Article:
We had another memorable (à la Malacca) ride in Hong Kong on the double decker bus. All we can say is that if you’re sitting on the top front part of the double decker buses in Hong Kong, you better have not just eaten, and hang on for your life, because you’ll go flying off your seat on the first turn. Or maybe it was just our particular driver. These are also the only seats on the bus with seat belts, if that tells you anything.

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ImageTalking about memorable rides, our best one was taking the cable car to the top of Mt. Victoria for a sky high view of all of Hong Kong (use your Octopus card for this too!).

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ImagePlus if you do the beautiful and spectacular scenic walk around the mountain top, a view of the entire island and neighboring islands awaits you. Once you take in that amazing view you realize the immenseness of Hong Kong and the size of its shipping harbor. All sorts of ships, cruise liners, large cargo ships, ferries, tug boats, yachts, sail boats, dredgers, construction crane ships, everything, is continuously streaming in and out of Hong Kong harbor and waterways. It had not hit us yet, but this was the start of realizing the magnitude and scale of man-made superstructures in China.

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One of the private driveways to a mansion in the hills overlooking Hong Kong.
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Simply Amazing

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We also spent some time walking around the historic area of Hong Kong. I found particularly interesting the apothecary and dried seafood market areas.

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ImageVenturing down some of these small streets and alleys, seeing all the activity and hearing the hodge podge of languages, sent my mind reeling back to the movie Bladerunner, where Harrison Ford and James Edward Olmos race around a futuristic Los Angeles, crowded, multilingual (actually a new language made up of Chinese/Spanish/English/etc), all the ethic neighborhoods mixed, and busy street food vendors selling their dishes in narrow crowded allies. The Hong Kong setting was fitting it almost to a T (just missing the flying cars).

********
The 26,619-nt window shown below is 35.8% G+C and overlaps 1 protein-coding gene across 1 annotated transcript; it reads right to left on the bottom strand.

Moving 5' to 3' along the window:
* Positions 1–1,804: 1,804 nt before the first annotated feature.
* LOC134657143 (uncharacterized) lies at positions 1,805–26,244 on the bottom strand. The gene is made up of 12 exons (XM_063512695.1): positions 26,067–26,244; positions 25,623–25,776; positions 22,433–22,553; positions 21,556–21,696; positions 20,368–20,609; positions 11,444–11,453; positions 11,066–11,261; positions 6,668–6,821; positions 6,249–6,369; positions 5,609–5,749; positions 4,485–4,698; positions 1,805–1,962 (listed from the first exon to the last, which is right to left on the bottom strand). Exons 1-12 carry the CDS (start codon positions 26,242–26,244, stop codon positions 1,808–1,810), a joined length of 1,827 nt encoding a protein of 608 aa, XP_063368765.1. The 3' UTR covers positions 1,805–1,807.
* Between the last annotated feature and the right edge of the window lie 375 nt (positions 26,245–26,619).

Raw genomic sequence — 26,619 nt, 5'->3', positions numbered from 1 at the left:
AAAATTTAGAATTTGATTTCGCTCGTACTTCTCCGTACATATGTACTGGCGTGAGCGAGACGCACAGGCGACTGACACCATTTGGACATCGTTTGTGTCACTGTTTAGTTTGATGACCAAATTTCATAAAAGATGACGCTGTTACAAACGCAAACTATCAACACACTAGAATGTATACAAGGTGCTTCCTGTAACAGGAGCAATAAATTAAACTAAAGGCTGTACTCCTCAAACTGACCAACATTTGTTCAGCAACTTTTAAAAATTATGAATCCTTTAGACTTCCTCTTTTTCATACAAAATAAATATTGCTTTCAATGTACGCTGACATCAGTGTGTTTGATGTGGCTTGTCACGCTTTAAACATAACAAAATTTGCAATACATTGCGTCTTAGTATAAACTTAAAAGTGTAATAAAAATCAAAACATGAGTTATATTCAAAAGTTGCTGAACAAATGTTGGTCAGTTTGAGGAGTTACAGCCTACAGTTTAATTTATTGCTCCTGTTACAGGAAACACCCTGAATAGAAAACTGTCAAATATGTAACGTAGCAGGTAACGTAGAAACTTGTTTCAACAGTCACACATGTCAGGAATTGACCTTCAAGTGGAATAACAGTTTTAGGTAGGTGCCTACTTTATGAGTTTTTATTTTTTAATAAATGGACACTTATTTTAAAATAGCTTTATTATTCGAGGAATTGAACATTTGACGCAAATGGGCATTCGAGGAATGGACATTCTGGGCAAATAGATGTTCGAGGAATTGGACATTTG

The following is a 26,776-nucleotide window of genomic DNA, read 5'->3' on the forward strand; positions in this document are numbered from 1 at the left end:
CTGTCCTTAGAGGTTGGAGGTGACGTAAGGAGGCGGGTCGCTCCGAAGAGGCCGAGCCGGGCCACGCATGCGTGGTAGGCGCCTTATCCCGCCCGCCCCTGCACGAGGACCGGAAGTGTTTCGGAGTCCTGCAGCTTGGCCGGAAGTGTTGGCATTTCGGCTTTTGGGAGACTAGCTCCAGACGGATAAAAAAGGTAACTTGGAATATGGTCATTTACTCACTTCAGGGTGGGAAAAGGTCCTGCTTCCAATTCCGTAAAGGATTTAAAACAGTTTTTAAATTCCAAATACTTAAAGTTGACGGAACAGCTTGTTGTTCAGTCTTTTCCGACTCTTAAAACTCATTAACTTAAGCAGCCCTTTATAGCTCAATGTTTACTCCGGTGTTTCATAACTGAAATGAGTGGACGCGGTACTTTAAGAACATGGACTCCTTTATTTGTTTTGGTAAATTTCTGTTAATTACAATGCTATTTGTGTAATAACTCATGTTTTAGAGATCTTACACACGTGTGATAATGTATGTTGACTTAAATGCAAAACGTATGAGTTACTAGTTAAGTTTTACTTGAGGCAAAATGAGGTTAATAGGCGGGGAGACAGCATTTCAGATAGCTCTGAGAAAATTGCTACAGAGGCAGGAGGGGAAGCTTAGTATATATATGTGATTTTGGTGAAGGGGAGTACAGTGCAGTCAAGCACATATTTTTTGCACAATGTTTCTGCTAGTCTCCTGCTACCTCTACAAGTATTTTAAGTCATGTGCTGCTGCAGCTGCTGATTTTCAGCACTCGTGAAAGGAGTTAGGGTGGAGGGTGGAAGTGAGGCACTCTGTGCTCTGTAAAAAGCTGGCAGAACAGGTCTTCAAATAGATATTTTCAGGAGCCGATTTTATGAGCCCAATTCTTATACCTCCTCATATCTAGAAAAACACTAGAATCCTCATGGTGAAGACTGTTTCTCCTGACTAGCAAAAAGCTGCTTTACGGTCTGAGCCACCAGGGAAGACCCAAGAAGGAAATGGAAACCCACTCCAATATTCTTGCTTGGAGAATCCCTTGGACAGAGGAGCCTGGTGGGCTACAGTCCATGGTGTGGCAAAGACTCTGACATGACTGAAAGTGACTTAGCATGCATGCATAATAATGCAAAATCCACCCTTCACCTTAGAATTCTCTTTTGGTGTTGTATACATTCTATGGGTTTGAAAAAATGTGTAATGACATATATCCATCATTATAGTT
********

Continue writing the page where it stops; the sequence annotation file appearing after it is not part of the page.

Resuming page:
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ImageAlong with all this craziness, we noticed that the scaffolding they used in repairing these skyscrapers was bamboo! Yeah, bamboo! And not just the first few floors, the entire skyscraper! Say what? Seeing is believing.

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This was one of the shorter skyscrapers with bamboo scaffolding that we saw.

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What, no safety harness? Yikes!

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After a few days at Randy’s we moved over to the Kowloon area of Hong Kong, and into Cynthia’s Inn at the Chung King Mansion. Ooo, ooo, you say? A mansion! Wow what was that like? Well it’s not anything like it sounds. On the good side, it was relatively inexpensive for Hong Kong standards. The owner was super nice, the place was clean and we had our own bathroom. Plus it was in a good area for night life and restaurants. Now the downside, it was by far the smallest room we’ve ever stayed in. Luckily we could store our backpacks under the bed.